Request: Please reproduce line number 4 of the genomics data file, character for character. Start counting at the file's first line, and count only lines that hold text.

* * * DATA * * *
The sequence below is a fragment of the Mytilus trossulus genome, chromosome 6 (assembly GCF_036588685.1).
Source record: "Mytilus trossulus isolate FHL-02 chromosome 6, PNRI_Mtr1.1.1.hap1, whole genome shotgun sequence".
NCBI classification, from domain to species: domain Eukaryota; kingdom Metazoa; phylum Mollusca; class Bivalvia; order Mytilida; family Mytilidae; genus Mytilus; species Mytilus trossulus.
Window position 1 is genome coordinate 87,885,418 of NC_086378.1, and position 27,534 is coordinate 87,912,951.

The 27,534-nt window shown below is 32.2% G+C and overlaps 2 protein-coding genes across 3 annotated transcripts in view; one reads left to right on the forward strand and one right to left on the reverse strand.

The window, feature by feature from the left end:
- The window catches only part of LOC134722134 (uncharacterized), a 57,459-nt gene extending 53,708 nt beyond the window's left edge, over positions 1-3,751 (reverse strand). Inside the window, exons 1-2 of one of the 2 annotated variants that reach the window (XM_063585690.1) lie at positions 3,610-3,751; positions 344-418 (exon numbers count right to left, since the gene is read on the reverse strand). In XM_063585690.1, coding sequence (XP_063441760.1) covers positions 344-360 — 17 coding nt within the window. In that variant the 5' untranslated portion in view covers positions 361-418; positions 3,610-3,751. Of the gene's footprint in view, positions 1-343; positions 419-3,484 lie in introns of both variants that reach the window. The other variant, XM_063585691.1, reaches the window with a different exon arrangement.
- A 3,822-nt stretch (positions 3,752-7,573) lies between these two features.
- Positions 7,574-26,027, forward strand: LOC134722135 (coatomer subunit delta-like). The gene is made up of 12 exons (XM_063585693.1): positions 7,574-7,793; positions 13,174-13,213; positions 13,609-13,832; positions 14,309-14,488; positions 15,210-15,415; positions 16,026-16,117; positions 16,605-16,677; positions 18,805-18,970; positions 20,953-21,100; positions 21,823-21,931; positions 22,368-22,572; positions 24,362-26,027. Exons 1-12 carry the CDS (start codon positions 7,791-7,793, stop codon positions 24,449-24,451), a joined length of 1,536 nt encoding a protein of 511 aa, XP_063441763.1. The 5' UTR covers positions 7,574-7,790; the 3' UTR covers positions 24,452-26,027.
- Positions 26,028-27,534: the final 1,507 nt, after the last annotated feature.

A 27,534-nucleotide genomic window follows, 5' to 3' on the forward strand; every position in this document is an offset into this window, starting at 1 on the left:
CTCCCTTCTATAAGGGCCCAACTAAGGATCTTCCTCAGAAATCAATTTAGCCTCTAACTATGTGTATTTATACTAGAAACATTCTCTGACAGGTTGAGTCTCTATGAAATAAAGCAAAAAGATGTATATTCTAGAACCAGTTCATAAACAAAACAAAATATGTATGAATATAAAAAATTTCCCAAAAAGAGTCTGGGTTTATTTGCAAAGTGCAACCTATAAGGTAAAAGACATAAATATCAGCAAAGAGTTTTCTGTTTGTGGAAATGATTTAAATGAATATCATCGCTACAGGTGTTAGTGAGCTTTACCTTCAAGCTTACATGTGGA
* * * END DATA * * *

Window position 1 is genome coordinate 87,885,418 of NC_086378.1, and position 27,534 is coordinate 87,912,951.